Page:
Putin warns Europe of gas shortages over Ukraine debts

 

Could Russia turn off the taps? The BBC's Daniel Sandford reports

Russian President Vladimir Putin has warned European leaders that Ukraine's delays in paying for Russian gas have created a "critical situation".

Pipelines transiting Ukraine deliver Russian gas to several EU countries and there are fears that the current tensions could trigger gas shortages.

Pro-Russian separatists are holed up in official buildings in Donetsk and Luhansk, eastern Ukraine.

Meanwhile, a European human rights body has stripped Russia of voting rights.

The Parliamentary Assembly of the Council of Europe (PACE) monitors human rights in 47 member states, including Russia and Ukraine.

Protesting against Russia's annexation of Crimea last month, PACE suspended Russia's voting rights as well as Russian participation in election observer missions.

The Russian delegation had boycotted the meeting. Its leader, Alexei Pushkov, described the proceedings as a "farce".

Pro-Russian protesters in Donetsk. 10 April 2014 Activists inside the Donetsk government building have proclaimed a "Donetsk Republic"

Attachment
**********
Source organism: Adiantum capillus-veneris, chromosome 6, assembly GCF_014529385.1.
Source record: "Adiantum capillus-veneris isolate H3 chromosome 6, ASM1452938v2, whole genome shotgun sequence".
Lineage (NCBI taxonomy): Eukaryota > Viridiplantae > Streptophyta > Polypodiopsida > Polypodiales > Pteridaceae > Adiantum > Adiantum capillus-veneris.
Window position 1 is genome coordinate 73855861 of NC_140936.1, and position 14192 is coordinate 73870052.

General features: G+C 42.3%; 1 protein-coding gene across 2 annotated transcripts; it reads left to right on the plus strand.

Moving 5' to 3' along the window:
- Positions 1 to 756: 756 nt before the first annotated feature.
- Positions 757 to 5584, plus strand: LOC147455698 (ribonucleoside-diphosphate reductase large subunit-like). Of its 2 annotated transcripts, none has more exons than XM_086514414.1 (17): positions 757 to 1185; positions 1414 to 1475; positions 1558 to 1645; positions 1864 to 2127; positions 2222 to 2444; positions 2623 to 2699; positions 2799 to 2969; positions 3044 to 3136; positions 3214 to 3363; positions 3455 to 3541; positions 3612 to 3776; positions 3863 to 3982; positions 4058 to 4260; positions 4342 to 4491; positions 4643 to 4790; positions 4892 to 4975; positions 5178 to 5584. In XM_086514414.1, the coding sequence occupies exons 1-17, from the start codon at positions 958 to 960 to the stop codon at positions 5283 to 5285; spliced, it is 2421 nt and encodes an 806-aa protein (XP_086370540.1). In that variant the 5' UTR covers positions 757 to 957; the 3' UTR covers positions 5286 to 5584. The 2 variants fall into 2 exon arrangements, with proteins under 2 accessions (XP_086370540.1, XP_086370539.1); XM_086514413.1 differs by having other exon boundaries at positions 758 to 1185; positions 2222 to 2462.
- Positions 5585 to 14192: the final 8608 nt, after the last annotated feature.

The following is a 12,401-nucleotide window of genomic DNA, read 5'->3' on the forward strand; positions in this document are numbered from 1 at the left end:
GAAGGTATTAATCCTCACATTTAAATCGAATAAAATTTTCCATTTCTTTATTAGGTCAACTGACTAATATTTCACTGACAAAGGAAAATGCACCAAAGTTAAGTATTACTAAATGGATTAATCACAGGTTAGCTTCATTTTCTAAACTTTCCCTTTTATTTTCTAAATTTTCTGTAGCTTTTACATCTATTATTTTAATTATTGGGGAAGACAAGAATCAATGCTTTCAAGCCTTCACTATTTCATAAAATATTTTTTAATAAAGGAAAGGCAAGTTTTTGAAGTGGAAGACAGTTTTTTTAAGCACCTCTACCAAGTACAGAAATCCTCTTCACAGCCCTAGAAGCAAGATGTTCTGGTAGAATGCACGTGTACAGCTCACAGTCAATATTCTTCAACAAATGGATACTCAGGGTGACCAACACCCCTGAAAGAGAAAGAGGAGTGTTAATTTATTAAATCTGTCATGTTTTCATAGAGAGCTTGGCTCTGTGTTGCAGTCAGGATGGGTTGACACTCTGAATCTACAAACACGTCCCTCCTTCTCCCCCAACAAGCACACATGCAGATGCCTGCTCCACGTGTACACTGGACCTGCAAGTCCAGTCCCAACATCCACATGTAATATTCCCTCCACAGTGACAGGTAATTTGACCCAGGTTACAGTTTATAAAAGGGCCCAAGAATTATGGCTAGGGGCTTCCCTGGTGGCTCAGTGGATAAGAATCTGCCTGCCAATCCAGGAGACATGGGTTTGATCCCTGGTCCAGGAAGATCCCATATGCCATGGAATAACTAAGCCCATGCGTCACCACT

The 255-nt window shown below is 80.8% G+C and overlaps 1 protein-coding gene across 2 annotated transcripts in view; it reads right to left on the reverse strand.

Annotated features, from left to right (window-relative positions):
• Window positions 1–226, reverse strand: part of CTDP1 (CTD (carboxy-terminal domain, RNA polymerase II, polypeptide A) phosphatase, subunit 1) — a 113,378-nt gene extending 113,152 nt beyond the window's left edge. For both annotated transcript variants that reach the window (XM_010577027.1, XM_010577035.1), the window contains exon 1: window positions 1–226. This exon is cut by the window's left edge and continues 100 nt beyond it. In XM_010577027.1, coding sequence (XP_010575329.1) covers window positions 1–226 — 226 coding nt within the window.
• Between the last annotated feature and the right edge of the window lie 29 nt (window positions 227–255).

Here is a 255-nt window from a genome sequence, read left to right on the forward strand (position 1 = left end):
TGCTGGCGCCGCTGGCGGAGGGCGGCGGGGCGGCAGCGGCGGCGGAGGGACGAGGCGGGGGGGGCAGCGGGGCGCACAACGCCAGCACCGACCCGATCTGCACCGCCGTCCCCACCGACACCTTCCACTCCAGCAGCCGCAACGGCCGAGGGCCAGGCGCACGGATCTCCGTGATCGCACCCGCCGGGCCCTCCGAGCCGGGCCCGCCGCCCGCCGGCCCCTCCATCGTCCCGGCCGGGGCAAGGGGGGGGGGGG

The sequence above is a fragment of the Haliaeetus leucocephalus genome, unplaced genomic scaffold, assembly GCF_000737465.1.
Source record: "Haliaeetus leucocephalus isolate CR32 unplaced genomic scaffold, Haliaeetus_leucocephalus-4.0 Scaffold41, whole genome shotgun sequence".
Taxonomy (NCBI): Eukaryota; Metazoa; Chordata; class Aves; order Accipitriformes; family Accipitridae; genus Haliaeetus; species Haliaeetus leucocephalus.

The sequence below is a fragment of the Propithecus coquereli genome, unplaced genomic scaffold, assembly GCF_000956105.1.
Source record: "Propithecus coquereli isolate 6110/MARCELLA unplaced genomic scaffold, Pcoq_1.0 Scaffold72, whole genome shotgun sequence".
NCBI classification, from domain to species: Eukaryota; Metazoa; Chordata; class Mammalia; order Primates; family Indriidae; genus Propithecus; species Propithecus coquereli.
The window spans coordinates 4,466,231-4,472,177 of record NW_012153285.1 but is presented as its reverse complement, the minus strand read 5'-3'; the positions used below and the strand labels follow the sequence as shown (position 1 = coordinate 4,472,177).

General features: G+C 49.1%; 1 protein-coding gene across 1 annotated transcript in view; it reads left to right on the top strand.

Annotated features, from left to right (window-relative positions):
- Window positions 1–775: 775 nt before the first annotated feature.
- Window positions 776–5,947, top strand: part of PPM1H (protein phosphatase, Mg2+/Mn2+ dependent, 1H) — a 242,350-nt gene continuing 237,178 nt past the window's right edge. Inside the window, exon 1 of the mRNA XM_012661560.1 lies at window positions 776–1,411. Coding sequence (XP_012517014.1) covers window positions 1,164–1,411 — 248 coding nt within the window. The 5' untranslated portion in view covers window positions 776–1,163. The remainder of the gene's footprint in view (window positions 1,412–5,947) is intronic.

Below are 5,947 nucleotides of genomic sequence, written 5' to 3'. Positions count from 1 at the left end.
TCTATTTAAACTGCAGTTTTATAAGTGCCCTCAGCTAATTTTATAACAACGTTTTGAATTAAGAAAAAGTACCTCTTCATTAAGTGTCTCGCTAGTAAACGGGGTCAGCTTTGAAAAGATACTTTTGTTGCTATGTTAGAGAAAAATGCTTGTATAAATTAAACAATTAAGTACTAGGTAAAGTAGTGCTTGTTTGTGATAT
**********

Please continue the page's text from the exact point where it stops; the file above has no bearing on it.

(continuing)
Russian state gas giant Gazprom says Ukraine's debt for supplies of Russian gas has risen above $2bn (£1.2bn; 1.4bn euros).

Gazprom said on Wednesday it could demand advance payments from Kiev for gas but President Putin said the company should hold off, pending talks with "our partners" - widely believed to mean the EU.

In a letter to European leaders, President Putin warned that the "critical" situation could affect deliveries of gas to Europe, his spokesman Dmitry Peskov said.

The letter released by the Kremlin says that if Ukraine does not settle its energy bill, Gazprom will be "compelled" to switch over to advance payment, and if those payments are not made, it "will completely or partially cease gas deliveries".

Mr Putin adds that Russia was "prepared to participate in the effort to stabilise and restore Ukraine's economy" but only on "equal terms" with the EU.

And he says that while Russia has been subsidising the Ukrainian economy with cheap gas, Europe has been exploiting its raw materials and worsening its trade deficit.

The US state department later said it condemned "Russia's efforts to use energy as a tool of coercion against Ukraine".